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Tuesday, August 20, 2013

Creative Aurvana Live!

Disclaimer: This headphone is one of whooping 18 loan pairs generously provided by Rick. I can't describe how grateful I am..

Along with Denon D1001, Creative Aurvana Live! is known as a clone of Foster's OEM model, 443741, which features a ∅40 mm bio-cellulose driver. Not only the specifications are identical, but also their exterior designs are very similar to one another. Of course, it doesn't necessarily mean 443741, D1001, and Live! should sound the same, but at least their electroacoustic potentiality should be on par.

Foster's patent documents indicate the mix ratio of bio-cellulose to carbon fiber is between 3:20 to 1:2, depending on how much of flexural rigidity is required in contrast to internal loss for a particular application, or vice versa. And in order to achieve ideal elasticity of the diaphragm for faithful bass reproduction, a separate edge, which is made of urethane elastomer, is utilized. Consequently, the driver is durable, water-resistant, and highly elastic with much lower 2nd/3rd harmonic distortion below 200 Hz compared to the electroacoustic characteristic of any of conventional PET drivers.






PRO: Live!'s frequency response is very linear with a slight downward tilt of about -2 dB/oct from 20 Hz to 10 kHz. Considering the fact that Live! is a portable headphone, such characteristic is quite impressive. In addition, due to a tight fit from earpads, there is not much of a chance for the placement induced amplitude deviation to be involved.

CON: The treble is slightly sibiliant. Unlike what Foster claim with their bio-cellulose driver technology, the level of harmonic distortion is enormous in the frequency range below 100 Hz, especially with a lot of odd-order harmonic components; However, depending on a personal preference, such distortion may contribute to enhancement of the perceived bass quality (Or not).

ON SECOND THOUGHT #1: Against the reference of Dr. Sean Olive, Creative Aurvana Live! is pretty much right on target, except with 6~7 kHz range.

ON SECOND THOUGHT #2: Sooner or later, I'll obtain my own pair of Live!, since I see a good chance for modification with this headphone.

9 comments:

  1. Thanks Rin

    Good to see its very close to the target. I think they sound great myself. They respond well to a bit of EQ to zero them in to the sound I love.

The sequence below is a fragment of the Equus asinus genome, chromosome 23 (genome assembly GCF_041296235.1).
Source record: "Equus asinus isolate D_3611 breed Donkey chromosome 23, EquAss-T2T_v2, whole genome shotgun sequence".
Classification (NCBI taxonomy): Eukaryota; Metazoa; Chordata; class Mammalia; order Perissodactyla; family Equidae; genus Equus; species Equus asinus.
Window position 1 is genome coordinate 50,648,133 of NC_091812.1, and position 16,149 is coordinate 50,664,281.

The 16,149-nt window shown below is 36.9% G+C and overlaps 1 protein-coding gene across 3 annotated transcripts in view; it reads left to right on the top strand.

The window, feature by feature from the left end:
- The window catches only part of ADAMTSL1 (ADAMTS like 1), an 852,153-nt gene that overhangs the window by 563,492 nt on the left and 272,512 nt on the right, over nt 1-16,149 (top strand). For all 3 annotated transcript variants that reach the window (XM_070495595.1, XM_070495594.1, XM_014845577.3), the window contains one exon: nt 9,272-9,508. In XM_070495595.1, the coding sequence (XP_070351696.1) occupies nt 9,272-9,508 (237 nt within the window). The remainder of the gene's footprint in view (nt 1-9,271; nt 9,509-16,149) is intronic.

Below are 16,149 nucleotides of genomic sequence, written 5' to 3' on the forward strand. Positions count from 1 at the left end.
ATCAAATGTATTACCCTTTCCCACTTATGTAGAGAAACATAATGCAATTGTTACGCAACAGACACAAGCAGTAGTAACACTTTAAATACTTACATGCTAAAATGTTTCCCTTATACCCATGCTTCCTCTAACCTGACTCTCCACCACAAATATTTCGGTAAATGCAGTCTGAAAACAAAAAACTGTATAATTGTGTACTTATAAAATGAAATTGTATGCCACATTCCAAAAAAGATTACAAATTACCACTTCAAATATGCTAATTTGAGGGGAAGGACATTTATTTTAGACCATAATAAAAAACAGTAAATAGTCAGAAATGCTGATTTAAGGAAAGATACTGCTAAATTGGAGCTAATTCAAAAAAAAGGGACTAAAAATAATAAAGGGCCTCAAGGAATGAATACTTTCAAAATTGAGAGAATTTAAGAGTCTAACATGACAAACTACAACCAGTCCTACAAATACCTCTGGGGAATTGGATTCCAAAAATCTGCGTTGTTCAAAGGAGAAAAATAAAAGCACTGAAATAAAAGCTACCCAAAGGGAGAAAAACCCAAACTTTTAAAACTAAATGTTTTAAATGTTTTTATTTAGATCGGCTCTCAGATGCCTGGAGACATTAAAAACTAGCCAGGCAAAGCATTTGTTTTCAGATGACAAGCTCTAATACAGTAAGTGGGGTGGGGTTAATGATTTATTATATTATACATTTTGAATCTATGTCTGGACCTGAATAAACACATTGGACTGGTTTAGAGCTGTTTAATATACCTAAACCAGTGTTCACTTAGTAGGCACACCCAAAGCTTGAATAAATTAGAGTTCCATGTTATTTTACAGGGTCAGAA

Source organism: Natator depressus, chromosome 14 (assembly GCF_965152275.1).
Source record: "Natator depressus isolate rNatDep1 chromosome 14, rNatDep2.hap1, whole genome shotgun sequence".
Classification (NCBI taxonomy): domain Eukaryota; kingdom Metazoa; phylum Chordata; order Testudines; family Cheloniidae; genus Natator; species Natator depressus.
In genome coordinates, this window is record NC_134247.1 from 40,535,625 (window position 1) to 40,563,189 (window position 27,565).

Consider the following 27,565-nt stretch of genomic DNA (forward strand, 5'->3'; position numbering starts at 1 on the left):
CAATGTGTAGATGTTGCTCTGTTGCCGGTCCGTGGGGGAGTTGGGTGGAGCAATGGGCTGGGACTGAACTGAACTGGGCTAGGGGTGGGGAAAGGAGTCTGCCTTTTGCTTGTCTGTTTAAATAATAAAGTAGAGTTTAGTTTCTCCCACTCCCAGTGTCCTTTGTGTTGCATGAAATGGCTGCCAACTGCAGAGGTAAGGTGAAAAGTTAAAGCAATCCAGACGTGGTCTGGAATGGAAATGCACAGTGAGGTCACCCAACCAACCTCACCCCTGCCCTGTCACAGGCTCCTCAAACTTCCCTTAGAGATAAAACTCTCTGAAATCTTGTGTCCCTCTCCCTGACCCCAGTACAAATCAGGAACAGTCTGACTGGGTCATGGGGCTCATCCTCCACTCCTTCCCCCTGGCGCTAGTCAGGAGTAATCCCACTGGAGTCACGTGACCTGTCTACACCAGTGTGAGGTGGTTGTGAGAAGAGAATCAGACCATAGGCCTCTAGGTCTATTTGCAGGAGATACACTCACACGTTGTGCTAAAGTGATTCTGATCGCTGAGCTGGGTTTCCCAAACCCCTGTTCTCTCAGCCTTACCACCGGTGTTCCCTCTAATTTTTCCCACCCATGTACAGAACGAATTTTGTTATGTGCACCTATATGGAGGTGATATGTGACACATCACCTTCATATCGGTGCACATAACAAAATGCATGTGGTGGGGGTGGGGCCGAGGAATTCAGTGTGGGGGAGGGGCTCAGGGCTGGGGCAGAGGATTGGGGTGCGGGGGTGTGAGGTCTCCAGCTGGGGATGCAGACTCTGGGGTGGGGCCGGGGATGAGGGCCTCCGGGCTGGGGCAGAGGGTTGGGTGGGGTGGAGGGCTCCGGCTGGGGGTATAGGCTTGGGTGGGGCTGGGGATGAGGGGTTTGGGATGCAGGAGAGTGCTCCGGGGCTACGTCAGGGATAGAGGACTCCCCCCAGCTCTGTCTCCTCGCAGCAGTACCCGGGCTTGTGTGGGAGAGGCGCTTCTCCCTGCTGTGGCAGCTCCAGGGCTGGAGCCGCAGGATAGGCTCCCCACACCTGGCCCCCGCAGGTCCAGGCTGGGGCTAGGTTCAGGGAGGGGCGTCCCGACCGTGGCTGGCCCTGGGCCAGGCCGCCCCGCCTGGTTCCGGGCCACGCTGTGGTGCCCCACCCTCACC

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  2. Lots of closed headphones seem to have a local maximum at 10kHz, which always sounds strident to me. Do manufacturers do that on purpose?

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    1. It's just a 2nd node(3λ/4) of the quarter-wavelength resonance of the ear. A good amount of acoustic optimization is required to supress it.

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  3. Oh, I also wanted to ask. Do you like these headphones subjectively, Rin? They sound boomy to me.

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    1. Yup, it is a little too much rumble for me too. Now If I could only attenuate the level of bass by 6 dB..

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  4. CAL's bass is quite boomy to my ears. Many Headfiers DIY and add mass loading to their driver plates (like how it was done with MarkL Denons), which seems to reduce bass distortion.

    Some people also increase pad thickness evenly or just behind ears, though I am not sure how that would affect the sound. At least seal and comfort will be enhanced by thicker pads, as the medium-sized CAL may be half-on-ear for big ears.

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    1. Lemme see what I can do with these, once I am done with Rick's loan, which will be followed by T50RP mod first.

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  5. Ah now I understand why I can't stand the mid-to-low bass at all when I had it. Interested in your mod, will wait for it!

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